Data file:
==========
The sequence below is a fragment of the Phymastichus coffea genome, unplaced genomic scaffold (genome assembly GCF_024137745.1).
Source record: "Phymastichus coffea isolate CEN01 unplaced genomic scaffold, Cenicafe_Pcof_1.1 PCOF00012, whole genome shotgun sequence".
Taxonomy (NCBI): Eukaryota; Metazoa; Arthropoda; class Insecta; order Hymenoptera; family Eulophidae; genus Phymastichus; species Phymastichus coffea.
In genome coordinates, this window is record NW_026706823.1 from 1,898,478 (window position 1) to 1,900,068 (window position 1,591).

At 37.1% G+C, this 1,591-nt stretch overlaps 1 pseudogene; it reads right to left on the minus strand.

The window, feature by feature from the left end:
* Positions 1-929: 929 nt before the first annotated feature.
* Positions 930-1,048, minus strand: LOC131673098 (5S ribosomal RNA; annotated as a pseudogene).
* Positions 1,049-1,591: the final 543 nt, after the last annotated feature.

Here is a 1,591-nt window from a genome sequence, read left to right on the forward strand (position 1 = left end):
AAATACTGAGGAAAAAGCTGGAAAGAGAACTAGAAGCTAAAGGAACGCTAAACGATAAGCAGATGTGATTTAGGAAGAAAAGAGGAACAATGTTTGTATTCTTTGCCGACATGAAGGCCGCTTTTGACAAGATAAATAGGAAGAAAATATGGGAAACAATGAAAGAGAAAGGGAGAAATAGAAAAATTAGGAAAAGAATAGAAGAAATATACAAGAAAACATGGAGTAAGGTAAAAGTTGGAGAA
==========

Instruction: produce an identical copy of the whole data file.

The sequence below is a fragment of the Phymastichus coffea genome, unplaced genomic scaffold (genome assembly GCF_024137745.1).
Source record: "Phymastichus coffea isolate CEN01 unplaced genomic scaffold, Cenicafe_Pcof_1.1 PCOF00012, whole genome shotgun sequence".
Taxonomy (NCBI): Eukaryota; Metazoa; Arthropoda; class Insecta; order Hymenoptera; family Eulophidae; genus Phymastichus; species Phymastichus coffea.
In genome coordinates, this window is record NW_026706823.1 from 1,898,478 (window position 1) to 1,900,068 (window position 1,591).

At 37.1% G+C, this 1,591-nt stretch overlaps 1 pseudogene; it reads right to left on the minus strand.

The window, feature by feature from the left end:
* Positions 1-929: 929 nt before the first annotated feature.
* Positions 930-1,048, minus strand: LOC131673098 (5S ribosomal RNA; annotated as a pseudogene).
* Positions 1,049-1,591: the final 543 nt, after the last annotated feature.

Here is a 1,591-nt window from a genome sequence, read left to right on the forward strand (position 1 = left end):
AAATACTGAGGAAAAAGCTGGAAAGAGAACTAGAAGCTAAAGGAACGCTAAACGATAAGCAGATGTGATTTAGGAAGAAAAGAGGAACAATGTTTGTATTCTTTGCCGACATGAAGGCCGCTTTTGACAAGATAAATAGGAAGAAAATATGGGAAACAATGAAAGAGAAAGGGAGAAATAGAAAAATTAGGAAAAGAATAGAAGAAATATACAAGAAAACATGGAGTAAGGTAAAAGTTGGAGAA